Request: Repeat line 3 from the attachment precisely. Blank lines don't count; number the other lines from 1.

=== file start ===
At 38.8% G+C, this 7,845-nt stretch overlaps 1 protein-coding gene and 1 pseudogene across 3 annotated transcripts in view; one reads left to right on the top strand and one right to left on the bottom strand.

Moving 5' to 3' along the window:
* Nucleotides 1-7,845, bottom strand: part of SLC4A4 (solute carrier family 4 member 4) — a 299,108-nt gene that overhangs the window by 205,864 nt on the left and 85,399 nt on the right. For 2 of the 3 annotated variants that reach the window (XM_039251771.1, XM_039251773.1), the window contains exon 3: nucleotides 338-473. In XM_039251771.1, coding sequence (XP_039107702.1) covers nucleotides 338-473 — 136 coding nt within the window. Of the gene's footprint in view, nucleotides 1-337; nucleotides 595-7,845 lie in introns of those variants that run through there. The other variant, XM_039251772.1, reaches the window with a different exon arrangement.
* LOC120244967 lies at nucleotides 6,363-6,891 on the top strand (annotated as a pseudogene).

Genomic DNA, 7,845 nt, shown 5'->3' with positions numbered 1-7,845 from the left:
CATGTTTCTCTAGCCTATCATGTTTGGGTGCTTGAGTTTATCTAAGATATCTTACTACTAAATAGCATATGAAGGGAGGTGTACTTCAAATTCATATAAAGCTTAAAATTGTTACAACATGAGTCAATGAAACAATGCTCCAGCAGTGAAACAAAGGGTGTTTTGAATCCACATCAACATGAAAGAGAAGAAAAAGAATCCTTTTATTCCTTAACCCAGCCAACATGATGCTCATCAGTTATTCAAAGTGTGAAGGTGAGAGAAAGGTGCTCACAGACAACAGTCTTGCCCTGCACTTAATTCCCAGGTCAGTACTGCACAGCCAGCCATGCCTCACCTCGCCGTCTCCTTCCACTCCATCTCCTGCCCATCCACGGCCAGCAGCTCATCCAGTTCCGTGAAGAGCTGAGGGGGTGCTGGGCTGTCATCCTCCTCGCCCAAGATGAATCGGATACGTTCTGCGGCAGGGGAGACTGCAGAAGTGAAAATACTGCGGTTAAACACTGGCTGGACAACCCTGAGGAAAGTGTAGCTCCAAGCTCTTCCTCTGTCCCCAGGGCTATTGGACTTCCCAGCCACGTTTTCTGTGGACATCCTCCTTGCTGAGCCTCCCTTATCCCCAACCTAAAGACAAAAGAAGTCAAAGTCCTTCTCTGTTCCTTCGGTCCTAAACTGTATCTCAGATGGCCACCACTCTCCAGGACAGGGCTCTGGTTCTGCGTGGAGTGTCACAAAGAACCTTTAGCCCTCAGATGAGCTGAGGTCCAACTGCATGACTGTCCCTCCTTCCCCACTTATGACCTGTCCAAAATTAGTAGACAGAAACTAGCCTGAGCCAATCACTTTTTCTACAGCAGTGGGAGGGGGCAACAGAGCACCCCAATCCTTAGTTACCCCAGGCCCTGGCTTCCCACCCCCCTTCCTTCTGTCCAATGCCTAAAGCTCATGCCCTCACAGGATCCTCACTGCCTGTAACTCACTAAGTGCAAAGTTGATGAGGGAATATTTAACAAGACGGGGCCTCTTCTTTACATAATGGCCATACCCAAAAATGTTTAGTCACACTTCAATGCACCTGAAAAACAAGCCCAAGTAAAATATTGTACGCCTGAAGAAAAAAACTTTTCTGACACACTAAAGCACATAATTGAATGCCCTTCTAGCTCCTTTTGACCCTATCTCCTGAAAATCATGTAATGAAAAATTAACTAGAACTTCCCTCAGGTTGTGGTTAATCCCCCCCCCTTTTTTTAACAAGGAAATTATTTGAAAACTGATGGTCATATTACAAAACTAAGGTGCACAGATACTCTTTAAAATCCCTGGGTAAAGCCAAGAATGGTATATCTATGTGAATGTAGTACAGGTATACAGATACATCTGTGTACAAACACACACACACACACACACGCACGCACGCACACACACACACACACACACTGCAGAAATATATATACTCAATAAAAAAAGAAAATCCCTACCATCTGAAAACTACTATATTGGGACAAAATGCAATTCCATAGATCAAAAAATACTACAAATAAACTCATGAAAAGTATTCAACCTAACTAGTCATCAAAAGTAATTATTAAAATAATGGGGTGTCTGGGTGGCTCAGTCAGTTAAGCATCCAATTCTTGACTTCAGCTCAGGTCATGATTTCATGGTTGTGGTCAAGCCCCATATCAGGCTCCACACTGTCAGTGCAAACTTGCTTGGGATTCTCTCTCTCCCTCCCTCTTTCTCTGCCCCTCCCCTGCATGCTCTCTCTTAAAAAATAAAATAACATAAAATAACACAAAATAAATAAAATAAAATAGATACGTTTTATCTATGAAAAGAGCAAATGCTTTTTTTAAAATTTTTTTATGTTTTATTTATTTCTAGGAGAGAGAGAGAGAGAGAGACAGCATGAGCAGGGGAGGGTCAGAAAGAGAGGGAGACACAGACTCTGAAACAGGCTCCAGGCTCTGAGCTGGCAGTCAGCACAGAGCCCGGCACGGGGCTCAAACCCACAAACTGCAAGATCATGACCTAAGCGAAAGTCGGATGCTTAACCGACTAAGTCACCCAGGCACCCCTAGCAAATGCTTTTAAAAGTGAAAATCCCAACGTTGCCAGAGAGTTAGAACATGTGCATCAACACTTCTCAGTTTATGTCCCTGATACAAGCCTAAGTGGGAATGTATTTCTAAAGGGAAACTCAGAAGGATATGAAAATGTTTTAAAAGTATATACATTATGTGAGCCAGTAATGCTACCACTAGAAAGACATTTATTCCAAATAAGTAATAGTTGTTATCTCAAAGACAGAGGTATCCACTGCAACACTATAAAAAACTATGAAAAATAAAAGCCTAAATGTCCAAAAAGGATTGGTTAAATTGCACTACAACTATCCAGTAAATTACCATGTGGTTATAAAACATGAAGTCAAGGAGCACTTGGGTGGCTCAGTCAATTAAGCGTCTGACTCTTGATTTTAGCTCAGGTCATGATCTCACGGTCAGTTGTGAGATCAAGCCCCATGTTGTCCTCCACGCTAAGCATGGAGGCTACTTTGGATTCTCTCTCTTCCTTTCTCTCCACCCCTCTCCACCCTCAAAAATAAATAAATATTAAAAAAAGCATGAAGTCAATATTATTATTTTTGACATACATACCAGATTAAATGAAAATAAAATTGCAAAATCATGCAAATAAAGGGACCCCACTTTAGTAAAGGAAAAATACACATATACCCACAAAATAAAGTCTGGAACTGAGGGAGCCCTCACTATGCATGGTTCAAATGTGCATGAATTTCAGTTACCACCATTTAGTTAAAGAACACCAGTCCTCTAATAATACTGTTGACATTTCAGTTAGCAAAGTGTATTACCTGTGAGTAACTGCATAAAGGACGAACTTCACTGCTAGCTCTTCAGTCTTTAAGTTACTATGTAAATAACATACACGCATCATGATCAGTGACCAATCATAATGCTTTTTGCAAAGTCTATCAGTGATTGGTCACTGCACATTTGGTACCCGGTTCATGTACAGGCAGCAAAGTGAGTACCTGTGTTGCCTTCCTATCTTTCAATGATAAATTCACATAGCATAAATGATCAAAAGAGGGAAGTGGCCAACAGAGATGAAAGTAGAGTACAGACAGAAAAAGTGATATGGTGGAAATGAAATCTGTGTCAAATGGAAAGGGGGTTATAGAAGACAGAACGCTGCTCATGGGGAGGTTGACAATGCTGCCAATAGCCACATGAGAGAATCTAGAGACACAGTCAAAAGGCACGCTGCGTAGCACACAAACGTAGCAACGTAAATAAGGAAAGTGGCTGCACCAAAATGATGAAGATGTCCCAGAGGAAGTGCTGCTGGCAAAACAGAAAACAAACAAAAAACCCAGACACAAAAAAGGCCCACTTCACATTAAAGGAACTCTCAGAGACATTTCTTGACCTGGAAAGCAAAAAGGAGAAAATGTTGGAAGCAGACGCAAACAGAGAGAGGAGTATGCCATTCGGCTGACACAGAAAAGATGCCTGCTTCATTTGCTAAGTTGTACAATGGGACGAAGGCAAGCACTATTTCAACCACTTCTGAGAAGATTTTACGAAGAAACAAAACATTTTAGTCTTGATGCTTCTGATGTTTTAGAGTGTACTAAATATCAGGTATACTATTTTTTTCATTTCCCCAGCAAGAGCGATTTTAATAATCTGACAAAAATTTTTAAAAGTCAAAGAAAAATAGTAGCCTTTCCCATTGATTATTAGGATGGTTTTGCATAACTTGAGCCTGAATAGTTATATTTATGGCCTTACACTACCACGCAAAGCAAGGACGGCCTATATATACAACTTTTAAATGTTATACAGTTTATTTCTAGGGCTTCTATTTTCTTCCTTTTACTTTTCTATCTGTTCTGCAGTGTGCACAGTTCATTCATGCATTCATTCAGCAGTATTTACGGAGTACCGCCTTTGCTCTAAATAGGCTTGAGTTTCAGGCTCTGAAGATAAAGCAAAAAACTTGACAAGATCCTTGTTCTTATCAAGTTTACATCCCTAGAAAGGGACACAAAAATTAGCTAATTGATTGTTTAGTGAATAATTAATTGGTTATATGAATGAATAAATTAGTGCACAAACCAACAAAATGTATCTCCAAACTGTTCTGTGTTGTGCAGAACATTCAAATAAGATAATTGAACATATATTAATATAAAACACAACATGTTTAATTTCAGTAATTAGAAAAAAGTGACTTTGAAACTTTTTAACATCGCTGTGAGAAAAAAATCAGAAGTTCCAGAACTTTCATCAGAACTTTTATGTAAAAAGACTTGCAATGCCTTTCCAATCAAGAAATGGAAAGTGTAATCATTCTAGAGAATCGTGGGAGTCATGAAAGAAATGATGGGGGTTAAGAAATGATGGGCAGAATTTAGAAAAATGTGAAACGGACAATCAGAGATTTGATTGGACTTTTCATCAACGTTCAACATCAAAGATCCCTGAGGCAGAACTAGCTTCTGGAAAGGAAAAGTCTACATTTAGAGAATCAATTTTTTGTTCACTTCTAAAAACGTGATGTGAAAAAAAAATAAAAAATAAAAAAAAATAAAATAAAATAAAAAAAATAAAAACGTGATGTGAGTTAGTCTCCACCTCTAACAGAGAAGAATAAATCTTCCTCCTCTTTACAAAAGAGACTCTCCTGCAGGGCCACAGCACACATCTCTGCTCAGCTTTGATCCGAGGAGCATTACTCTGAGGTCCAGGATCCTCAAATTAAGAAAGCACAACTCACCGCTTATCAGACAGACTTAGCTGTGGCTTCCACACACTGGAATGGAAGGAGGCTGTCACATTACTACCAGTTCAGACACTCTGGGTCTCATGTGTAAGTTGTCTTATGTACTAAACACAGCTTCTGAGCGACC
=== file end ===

* Nucleotides 1-7,845, bottom strand: part of SLC4A4 (solute carrier family 4 member 4) — a 299,108-nt gene that overhangs the window by 205,864 nt on the left and 85,399 nt on the right. For 2 of the 3 annotated variants that reach the window (XM_039251771.1, XM_039251773.1), the window contains exon 3: nucleotides 338-473. In XM_039251771.1, coding sequence (XP_039107702.1) covers nucleotides 338-473 — 136 coding nt within the window. Of the gene's footprint in view, nucleotides 1-337; nucleotides 595-7,845 lie in introns of those variants that run through there. The other variant, XM_039251772.1, reaches the window with a different exon arrangement.